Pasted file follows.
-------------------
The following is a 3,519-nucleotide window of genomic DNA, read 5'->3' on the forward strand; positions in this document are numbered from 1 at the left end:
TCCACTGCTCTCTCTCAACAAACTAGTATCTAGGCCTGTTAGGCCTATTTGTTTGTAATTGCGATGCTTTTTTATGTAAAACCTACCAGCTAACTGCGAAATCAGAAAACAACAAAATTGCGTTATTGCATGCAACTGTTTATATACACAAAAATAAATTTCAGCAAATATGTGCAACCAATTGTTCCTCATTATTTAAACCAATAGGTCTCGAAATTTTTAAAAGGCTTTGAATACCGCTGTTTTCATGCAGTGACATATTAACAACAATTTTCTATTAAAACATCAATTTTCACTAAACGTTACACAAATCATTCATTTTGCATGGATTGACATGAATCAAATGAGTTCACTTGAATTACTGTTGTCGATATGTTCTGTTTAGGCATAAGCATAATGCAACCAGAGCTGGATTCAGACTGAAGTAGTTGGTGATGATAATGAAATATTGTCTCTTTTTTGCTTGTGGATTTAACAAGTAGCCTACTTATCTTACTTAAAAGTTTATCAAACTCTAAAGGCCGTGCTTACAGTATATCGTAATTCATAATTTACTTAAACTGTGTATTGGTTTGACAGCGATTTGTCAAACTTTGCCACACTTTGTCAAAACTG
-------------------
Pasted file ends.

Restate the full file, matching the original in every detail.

The following is a 3,519-nucleotide window of genomic DNA, read 5'->3' on the forward strand; positions in this document are numbered from 1 at the left end:
TCCACTGCTCTCTCTCAACAAACTAGTATCTAGGCCTGTTAGGCCTATTTGTTTGTAATTGCGATGCTTTTTTATGTAAAACCTACCAGCTAACTGCGAAATCAGAAAACAACAAAATTGCGTTATTGCATGCAACTGTTTATATACACAAAAATAAATTTCAGCAAATATGTGCAACCAATTGTTCCTCATTATTTAAACCAATAGGTCTCGAAATTTTTAAAAGGCTTTGAATACCGCTGTTTTCATGCAGTGACATATTAACAACAATTTTCTATTAAAACATCAATTTTCACTAAACGTTACACAAATCATTCATTTTGCATGGATTGACATGAATCAAATGAGTTCACTTGAATTACTGTTGTCGATATGTTCTGTTTAGGCATAAGCATAATGCAACCAGAGCTGGATTCAGACTGAAGTAGTTGGTGATGATAATGAAATATTGTCTCTTTTTTGCTTGTGGATTTAACAAGTAGCCTACTTATCTTACTTAAAAGTTTATCAAACTCTAAAGGCCGTGCTTACAGTATATCGTAATTCATAATTTACTTAAACTGTGTATTGGTTTGACAGCGATTTGTCAAACTTTGCCACACTTTGTCAAAACTG